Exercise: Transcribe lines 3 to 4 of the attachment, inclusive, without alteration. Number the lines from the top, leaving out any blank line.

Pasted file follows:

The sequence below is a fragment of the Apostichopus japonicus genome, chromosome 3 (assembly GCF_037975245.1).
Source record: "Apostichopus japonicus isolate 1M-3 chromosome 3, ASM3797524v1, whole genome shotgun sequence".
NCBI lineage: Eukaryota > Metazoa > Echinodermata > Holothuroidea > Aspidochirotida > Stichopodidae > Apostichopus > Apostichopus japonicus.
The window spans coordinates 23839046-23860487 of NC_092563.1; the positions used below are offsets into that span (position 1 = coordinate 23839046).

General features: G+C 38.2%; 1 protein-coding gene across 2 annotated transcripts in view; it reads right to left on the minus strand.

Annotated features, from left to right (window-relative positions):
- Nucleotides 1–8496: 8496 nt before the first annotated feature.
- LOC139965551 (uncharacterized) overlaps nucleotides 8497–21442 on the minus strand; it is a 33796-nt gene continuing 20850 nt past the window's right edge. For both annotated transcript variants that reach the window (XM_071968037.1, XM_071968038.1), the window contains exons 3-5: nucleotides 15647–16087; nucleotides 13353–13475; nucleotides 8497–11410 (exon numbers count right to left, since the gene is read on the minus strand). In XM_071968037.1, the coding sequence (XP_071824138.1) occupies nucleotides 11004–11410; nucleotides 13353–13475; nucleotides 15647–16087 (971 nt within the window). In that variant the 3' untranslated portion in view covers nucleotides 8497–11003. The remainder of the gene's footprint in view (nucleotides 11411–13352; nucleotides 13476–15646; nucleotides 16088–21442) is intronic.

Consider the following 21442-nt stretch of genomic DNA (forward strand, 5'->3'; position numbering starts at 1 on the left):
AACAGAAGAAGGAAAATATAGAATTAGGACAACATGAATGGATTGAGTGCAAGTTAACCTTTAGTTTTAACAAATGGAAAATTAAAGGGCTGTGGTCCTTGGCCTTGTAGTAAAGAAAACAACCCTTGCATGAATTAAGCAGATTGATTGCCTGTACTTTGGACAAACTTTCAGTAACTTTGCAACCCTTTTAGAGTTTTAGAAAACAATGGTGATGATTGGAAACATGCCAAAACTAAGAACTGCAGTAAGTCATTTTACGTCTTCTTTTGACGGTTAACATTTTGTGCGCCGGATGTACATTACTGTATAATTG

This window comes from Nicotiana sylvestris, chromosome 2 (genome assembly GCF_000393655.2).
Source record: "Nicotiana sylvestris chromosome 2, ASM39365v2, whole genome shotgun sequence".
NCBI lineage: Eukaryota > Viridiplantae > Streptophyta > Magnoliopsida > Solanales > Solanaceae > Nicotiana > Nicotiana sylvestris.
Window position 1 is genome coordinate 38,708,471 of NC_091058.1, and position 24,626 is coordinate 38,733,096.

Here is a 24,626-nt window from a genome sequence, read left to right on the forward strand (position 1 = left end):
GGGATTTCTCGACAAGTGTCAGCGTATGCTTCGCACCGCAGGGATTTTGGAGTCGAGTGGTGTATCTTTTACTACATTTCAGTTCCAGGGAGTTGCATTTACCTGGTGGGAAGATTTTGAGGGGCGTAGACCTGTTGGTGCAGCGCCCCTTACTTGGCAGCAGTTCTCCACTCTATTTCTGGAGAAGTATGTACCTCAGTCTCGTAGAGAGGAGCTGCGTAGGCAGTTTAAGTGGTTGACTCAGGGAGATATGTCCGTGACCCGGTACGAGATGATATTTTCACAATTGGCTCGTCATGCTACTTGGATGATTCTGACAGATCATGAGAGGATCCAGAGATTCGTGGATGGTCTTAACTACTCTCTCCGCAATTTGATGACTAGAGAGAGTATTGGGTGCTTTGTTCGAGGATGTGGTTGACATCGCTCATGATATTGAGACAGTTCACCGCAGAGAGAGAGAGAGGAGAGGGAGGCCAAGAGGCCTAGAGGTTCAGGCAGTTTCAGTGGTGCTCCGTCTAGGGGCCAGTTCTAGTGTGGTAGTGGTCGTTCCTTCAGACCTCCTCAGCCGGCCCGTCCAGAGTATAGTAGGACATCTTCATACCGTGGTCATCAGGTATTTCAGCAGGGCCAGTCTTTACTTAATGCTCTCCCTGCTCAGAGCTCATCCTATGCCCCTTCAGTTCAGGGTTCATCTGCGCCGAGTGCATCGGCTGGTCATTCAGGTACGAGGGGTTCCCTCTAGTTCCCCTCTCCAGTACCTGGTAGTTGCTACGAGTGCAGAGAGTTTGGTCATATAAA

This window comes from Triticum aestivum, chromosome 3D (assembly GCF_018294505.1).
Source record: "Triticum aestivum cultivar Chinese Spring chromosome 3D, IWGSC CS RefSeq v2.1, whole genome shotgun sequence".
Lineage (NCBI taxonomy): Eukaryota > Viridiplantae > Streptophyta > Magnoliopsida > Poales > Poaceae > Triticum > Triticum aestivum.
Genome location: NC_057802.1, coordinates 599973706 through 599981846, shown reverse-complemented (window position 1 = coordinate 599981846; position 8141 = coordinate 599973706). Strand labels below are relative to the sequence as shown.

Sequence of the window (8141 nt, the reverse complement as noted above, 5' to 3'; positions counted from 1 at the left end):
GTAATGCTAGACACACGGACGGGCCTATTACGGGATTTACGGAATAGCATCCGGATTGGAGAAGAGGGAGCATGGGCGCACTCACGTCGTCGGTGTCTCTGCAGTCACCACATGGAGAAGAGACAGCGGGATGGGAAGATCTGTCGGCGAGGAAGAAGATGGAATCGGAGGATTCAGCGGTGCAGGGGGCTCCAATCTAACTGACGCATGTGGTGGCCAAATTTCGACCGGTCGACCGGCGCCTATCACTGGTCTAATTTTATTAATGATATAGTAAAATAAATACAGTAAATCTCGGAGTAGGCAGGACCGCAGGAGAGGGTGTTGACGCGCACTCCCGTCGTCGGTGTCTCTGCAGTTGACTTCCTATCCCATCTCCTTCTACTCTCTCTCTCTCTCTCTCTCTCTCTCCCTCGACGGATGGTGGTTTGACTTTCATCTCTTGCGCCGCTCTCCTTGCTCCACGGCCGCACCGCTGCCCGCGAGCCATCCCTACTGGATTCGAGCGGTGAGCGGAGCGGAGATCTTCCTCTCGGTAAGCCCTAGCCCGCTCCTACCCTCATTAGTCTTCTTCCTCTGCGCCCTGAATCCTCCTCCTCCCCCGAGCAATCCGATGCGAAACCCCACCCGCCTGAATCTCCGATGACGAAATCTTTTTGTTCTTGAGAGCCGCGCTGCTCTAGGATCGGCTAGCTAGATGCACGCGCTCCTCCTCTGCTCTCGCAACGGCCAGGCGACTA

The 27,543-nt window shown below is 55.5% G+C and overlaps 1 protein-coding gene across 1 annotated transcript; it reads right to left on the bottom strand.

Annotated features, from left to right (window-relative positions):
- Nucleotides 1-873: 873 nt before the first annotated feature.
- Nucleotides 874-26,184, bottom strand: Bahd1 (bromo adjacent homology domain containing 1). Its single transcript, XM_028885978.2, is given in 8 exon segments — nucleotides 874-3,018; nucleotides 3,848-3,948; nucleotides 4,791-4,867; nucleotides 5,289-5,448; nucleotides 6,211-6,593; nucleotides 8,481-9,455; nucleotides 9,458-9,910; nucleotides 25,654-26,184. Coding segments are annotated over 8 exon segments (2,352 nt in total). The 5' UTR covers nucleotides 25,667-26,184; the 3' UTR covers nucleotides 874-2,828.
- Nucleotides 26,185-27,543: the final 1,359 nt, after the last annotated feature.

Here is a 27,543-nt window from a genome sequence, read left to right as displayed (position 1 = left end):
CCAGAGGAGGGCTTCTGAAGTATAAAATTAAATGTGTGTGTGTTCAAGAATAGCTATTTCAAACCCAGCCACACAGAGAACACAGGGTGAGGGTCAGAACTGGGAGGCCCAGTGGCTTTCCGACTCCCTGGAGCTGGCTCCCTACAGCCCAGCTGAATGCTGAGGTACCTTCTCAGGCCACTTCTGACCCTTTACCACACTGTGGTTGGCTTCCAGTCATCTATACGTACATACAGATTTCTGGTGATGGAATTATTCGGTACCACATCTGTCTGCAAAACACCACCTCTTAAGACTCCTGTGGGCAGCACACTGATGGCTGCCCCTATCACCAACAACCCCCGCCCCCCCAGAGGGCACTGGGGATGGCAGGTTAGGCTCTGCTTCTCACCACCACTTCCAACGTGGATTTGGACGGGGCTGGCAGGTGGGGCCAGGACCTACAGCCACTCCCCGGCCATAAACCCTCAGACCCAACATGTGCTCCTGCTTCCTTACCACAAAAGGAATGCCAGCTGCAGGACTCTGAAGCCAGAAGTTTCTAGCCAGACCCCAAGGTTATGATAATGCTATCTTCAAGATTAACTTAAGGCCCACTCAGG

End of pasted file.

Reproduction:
NCBI lineage: Eukaryota > Metazoa > Echinodermata > Holothuroidea > Aspidochirotida > Stichopodidae > Apostichopus > Apostichopus japonicus.
The window spans coordinates 23839046-23860487 of NC_092563.1; the positions used below are offsets into that span (position 1 = coordinate 23839046).